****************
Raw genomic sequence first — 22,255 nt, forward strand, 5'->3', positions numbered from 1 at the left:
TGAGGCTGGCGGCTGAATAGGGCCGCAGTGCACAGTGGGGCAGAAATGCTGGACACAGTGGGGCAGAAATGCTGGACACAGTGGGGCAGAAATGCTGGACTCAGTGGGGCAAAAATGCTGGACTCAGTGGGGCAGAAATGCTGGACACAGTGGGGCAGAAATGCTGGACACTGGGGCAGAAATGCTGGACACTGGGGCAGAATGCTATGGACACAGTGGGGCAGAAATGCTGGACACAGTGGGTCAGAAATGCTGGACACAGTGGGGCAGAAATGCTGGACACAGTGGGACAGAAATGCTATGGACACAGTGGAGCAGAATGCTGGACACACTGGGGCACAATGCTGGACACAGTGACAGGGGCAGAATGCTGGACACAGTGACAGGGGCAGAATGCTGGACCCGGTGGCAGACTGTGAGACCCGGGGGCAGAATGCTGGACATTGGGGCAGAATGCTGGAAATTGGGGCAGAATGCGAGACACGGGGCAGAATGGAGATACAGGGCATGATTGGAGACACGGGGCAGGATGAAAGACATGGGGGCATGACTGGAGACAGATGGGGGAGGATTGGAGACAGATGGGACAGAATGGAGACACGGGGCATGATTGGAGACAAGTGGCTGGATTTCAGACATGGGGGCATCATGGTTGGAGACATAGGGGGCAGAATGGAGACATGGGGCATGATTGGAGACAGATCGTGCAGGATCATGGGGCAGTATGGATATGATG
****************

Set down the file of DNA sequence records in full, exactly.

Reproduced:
Raw genomic sequence first — 22,255 nt, forward strand, 5'->3', positions numbered from 1 at the left:
TGAGGCTGGCGGCTGAATAGGGCCGCAGTGCACAGTGGGGCAGAAATGCTGGACACAGTGGGGCAGAAATGCTGGACACAGTGGGGCAGAAATGCTGGACTCAGTGGGGCAAAAATGCTGGACTCAGTGGGGCAGAAATGCTGGACACAGTGGGGCAGAAATGCTGGACACTGGGGCAGAAATGCTGGACACTGGGGCAGAATGCTATGGACACAGTGGGGCAGAAATGCTGGACACAGTGGGTCAGAAATGCTGGACACAGTGGGGCAGAAATGCTGGACACAGTGGGACAGAAATGCTATGGACACAGTGGAGCAGAATGCTGGACACACTGGGGCACAATGCTGGACACAGTGACAGGGGCAGAATGCTGGACACAGTGACAGGGGCAGAATGCTGGACCCGGTGGCAGACTGTGAGACCCGGGGGCAGAATGCTGGACATTGGGGCAGAATGCTGGAAATTGGGGCAGAATGCGAGACACGGGGCAGAATGGAGATACAGGGCATGATTGGAGACACGGGGCAGGATGAAAGACATGGGGGCATGACTGGAGACAGATGGGGGAGGATTGGAGACAGATGGGACAGAATGGAGACACGGGGCATGATTGGAGACAAGTGGCTGGATTTCAGACATGGGGGCATCATGGTTGGAGACATAGGGGGCAGAATGGAGACATGGGGCATGATTGGAGACAGATCGTGCAGGATCATGGGGCAGTATGGATATGATG